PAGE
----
We all know what it is like to feel stressed – being under pressure is usually a normal part of life. But at this time of year, especially after the challenges of the last two years, some of us are finding ourselves overwhelmed by stress. This can lead to mental health problems or exacerbate existing problems, cause exhaustion, physical illness and impact on every aspect of your life.
Burnout is chronic workplace stress that has not been successfully managed. If you are experiencing burnout you may feel completely exhausted, have little motivation for your job, feel irritable, or anxious and you may see a dip in your work performance. Some people also experience physical symptoms like headaches or stomach aches, have trouble sleeping and lose their appetite.
In 2019, ‘burnout’ was recognised by the World Health Organisation (WHO) as an ‘occupational phenomenon’. In a recent study, three-quarters of British employees reported symptoms of burnout. For many this increase in symptoms has been caused by homeworking, which blurs the lines between work and home and can cause burnout to creep up on us. Even if you love your job, if you are working too many hours it can leave you exhausted and affect your mental and physical health.
If you feel that no matter what you, you do not seem to be able to recharge, you could be burnt out or heading that way. This is your body’s way of telling you that you need a break.
Here are some ideas to help redress the work/ life balance:
- Make sure you are taking regular breaks, even if it’s just to empty the washing machine or wash the dishes, breaks away from your screen every 45/60 minutes really help improve concentration and reduce fatigue.
- Make sure you have a lunch break (at least 30 minutes) and eat something substantial during the day to keep your energy levels up. Food really affects mood. You should aim to keep hydrated, eat when you are hungry if not before, and try to eat a balanced diet.
- Take your annual leave. Many of us may not have taken much annual leave due to all the restrictions on travel, but even if you are not going anywhere it is important to take your leave, so you can relax and return to work refreshed and recharged.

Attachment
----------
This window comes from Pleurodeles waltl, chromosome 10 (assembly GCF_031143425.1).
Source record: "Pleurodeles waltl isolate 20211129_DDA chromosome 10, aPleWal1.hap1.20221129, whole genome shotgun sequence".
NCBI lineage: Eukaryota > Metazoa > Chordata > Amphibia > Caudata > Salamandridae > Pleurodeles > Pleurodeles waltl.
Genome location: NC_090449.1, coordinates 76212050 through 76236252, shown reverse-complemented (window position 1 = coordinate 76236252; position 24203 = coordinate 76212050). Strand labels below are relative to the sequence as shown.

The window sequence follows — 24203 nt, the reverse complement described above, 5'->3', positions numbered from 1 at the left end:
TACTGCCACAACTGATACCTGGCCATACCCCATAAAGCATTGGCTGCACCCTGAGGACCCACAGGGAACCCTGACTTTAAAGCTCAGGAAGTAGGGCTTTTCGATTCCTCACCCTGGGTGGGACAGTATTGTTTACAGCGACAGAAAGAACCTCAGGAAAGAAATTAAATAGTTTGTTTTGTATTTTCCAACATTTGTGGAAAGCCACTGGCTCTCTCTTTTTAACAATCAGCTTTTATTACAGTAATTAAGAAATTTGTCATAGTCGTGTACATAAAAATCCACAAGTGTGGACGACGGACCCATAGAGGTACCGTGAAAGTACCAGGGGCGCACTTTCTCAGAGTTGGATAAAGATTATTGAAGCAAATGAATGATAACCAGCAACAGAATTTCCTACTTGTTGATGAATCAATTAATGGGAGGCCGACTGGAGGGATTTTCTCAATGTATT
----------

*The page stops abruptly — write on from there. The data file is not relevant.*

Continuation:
- As the days become shorter and the temperature drops, you may feel less inclined to get outside but exercise and fresh air boost mental health and wellbeing, so even if you just walk around the block during your lunch break that is better than nothing.
- It is tempting to work beyond your normal hours when you are at home but this can be a slippery slope and sets a dangerous precedence for overworking, turning into burnout. You may feel without the daily commute you can just do an extra half hour here and there, but it’s not sustainable so try not to, or if you have to on the odd occasion try not to make a habit of it.
- Switch off – if you have 24/7 access to work emails, WhatsApp, Slack etc. this is going to have a negative impact on your wellbeing. It’s hard to be disciplined but where you can ensure you are only contactable during your working hours, so you do get chance to disengage from work during your own time.
- Sleep and routine go hand in hand and both affect your mental health. If you have been less disciplined working from home you may want to look at your routine and see if you can make small but significant changes to help you to better manage your routine and improve your sleep. You can read more healthy sleep tips here.
If you are feeling totally overwhelmed by work you need to take steps to address this because as Mental Health UK say:
“Burnout isn’t something which goes away on its own. Rather, it can worsen unless you address the underlying issues causing it. If you ignore the signs of burnout, it could cause further harm to your physical and mental health in the future. You could also lose the ability and energy to effectively meet the demands of your job which could have knock-on effects to the other areas of your life.”
To address this it is vital to be self-compassionate. Speak to yourself as you would a friend. Critical self-talk and setting yourself impossible goals will only add to your stress and send you further down the spiral of poor mental health.
If you can identify the source of stress try to remove it. Often this is difficult so if this is out of your hands it is important to ask for help. Sometimes managers are unaware of issues and have a duty of care to look after the mental health of their staff.
If you cannot speak to your line manager it is important to speak to HR to ask for support (or if you have serious issues within your workplace your union rep). If you are unaware of your workplace’s approach to mental health this could be a good conversation starter. Many organisations now have mental health first aiders in place, but increasingly those who understand that staff are every organisations’ biggest asset know that staff wellness and a proactive mental health strategy is vital.
For every £1 spent on mental health the average return on investment is a staggering £5 (Deloitte Report – Mental health and employers: refreshing the case for investment).
We think those are statistics worth sharing with every organisation.
Workplace wellbeing training
Manchester Mind want to ensure that mental health problems are not a barrier to someone having a productive and fulfilling work life. Employers are increasingly recognising the need for mental health training for their teams and we offer a range of courses both online and in-person. You can find out more here.
This post was originally written for National Stress Awareness Day in November 2021. National Stress Awareness Day is an opportunity to take a moment to think about your wellbeing and find advice or support on managing stress.